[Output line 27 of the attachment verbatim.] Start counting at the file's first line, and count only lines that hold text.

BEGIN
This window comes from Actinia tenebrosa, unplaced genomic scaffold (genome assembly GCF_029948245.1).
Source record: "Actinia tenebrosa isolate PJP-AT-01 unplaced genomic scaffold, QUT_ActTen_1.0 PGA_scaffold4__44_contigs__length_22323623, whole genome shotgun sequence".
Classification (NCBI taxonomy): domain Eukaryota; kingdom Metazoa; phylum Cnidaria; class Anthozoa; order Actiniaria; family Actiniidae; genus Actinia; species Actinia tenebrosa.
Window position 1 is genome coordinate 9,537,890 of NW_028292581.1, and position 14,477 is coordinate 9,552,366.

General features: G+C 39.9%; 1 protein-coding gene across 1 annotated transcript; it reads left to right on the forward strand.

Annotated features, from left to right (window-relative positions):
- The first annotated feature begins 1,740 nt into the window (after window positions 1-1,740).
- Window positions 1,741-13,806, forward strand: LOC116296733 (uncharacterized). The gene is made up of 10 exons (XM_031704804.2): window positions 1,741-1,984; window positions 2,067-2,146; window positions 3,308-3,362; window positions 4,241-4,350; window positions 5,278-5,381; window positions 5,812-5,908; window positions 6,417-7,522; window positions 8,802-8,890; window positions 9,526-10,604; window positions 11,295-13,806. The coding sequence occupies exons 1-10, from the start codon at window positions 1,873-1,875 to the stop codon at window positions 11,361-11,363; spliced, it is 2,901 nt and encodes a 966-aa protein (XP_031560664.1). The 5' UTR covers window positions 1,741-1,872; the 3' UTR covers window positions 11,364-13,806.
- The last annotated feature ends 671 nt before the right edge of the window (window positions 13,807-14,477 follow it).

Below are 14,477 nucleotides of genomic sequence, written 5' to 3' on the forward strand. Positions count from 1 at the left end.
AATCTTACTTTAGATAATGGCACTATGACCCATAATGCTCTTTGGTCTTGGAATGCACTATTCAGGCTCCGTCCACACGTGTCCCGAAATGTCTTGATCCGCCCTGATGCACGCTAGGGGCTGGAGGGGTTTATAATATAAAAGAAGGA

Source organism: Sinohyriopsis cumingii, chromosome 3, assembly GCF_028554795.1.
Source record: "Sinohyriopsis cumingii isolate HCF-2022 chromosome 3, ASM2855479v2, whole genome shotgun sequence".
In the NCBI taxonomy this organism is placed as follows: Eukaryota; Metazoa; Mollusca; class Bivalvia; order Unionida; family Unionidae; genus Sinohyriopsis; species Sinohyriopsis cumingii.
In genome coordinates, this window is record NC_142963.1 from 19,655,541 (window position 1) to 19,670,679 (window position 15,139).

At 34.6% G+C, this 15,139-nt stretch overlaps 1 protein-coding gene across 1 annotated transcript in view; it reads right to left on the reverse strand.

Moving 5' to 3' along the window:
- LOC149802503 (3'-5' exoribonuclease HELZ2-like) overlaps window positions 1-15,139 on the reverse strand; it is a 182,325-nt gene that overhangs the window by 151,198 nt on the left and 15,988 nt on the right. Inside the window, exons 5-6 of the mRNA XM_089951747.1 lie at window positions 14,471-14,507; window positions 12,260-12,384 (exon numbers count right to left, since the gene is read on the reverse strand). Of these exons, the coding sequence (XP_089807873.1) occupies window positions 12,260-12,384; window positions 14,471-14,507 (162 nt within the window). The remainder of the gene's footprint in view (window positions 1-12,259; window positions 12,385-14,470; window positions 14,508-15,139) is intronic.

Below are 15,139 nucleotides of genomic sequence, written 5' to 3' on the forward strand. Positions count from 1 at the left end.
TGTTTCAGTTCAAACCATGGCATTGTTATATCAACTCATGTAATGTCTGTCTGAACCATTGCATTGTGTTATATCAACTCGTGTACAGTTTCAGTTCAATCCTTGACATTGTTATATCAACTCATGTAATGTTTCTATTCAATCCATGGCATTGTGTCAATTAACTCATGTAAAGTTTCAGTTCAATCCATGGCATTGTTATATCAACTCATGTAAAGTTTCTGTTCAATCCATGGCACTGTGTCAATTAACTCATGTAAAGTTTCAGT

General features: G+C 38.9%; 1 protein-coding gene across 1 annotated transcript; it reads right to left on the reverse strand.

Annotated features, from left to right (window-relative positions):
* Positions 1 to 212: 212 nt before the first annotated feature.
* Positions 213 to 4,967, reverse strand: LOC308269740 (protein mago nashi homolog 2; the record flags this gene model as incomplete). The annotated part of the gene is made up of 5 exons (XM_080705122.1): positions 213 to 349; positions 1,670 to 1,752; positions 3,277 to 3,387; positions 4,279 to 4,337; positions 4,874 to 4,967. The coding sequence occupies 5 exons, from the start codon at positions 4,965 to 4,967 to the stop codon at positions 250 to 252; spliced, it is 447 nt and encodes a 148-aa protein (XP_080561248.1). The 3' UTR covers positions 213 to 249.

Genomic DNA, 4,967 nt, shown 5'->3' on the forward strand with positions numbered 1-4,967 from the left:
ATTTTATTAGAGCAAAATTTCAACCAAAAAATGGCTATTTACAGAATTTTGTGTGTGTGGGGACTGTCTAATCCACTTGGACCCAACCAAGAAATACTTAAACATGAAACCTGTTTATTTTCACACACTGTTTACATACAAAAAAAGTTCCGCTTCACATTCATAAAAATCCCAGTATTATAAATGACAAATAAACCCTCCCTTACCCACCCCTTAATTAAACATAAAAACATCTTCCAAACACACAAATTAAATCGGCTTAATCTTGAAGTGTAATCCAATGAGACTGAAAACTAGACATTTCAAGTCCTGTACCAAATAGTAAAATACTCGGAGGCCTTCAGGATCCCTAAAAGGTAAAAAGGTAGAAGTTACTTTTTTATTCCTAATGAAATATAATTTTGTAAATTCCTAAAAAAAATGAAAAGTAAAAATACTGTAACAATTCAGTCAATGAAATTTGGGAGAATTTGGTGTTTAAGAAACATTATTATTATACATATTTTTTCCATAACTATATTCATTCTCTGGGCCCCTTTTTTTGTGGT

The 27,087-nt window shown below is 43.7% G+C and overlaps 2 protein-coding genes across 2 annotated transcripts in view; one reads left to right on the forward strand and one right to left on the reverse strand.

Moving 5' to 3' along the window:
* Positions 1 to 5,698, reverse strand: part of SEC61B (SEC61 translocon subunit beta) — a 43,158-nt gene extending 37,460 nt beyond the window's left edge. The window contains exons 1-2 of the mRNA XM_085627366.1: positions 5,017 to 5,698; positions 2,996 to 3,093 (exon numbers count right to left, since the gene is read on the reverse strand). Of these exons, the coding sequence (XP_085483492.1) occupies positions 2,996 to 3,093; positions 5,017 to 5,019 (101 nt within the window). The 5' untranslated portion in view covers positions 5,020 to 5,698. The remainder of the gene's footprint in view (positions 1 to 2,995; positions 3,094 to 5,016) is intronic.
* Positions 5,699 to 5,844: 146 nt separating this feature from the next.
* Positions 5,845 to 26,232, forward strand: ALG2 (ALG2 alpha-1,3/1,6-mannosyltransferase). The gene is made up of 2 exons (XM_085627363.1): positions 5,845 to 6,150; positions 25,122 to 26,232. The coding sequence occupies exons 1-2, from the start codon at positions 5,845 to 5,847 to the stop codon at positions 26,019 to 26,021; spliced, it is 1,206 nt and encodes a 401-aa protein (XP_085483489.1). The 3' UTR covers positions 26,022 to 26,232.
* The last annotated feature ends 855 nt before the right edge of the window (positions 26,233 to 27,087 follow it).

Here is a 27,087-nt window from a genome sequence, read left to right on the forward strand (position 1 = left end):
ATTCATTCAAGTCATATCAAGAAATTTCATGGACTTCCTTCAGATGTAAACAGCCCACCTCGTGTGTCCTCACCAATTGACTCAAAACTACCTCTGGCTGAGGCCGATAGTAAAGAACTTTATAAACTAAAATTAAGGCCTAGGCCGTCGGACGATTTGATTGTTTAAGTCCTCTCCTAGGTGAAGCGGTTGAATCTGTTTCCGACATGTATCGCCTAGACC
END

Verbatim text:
The 27,087-nt window shown below is 43.7% G+C and overlaps 2 protein-coding genes across 2 annotated transcripts in view; one reads left to right on the forward strand and one right to left on the reverse strand.